Trump Calls for Zero Tolerance Policy on Violence Against Police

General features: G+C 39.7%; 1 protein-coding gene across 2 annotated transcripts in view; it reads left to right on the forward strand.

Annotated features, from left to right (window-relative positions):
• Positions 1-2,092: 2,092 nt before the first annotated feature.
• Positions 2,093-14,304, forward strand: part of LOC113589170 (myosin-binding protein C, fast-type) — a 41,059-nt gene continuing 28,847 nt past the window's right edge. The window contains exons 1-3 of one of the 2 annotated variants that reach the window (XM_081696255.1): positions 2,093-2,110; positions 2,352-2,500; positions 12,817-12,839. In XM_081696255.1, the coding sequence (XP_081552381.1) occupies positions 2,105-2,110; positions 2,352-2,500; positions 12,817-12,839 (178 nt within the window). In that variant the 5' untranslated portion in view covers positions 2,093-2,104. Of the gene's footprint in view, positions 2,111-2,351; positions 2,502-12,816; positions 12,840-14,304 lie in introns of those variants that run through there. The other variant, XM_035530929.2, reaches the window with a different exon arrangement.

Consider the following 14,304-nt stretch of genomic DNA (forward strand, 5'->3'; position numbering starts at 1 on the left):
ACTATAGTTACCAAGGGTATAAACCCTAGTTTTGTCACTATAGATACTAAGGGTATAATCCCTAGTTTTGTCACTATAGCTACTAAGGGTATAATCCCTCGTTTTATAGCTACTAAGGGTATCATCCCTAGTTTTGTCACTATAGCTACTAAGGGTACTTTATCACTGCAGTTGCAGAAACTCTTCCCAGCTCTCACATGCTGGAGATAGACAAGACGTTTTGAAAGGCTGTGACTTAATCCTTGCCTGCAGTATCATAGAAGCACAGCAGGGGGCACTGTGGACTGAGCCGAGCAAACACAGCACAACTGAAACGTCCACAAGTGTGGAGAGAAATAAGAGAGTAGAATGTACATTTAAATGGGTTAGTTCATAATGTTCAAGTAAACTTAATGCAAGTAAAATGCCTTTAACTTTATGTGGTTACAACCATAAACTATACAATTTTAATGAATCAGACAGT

Trump spoke the Major Cities Chief’s Association and Major Counties Sheriff’s Association at a joint conference in Washington on Wednesday morning, during which he defended his immigration order and his proposal to deny funding to sanctuary cities. Recently, Trump has come under criticism from these associtations who released a joint statement along with the U.S. Conference of Mayors, expressing “strong reservations” about the order. They argue that it will make it harder for police to find and prosecute violent criminals because immigrants are less likely to cooperate with police investigations, provide witness testimonies and report crimes if sanctuary protections are eliminated. The President used his speech as an opportunity to pander to law enforcement and argue that the immigration ban will actually make it easier for officers to do their jobs because it will “stop the drugs from pouring into our cities”. He asked police and the public to turn in illegal immigrants to homeland security saying, “I want you to turn in the bad ones”. In addition, he associated violence in Chicago, with illegal immigration, saying that, “many of the problems [there] are caused by gang members, many of whom are not even legally in our country”. Although over a dozen American cities have a higher per capita murder rate, Trump has called out Chicago specifically four times so far in his presidency, comparing the violence there to the war zones in the middle east and threatening to “send in the feds”. The president also proposed a zero tolerance policy for violence against law enforcement during the speech. He cited the incident in Dallas in which 5 officers were killed and said that “those who demonize law enforcement or who use the actions of a few… are hurting the very people that say they want to help”. Over the years, an increasing amount of research on zero tolerance policies in schools has concluded that there is little to no evidence that they have any effect in reducing violence. A study done at the Indiana Education Policy Center in 2000 found that “harsher punishments may even invoke a ‘go for broke’ mentality in students i.e. if they know they will be suspended or expelled without question, they will try to commit the most severe form of the offense, or commit additional offenses in addition to their initial act.” and that “minority students are actually less prone to serious offenses related to drugs, alcohol, vandalism, etc. and more likely to receive harsher punishments for milder, more general problems”. If a zero tolerance policy is put into place regarding violence against law enforcement, it is improbable that it will do anything to protect officers, more likely, it will only increase the severity of existing violence and exacerbate the systematic prejudice against minorities by police.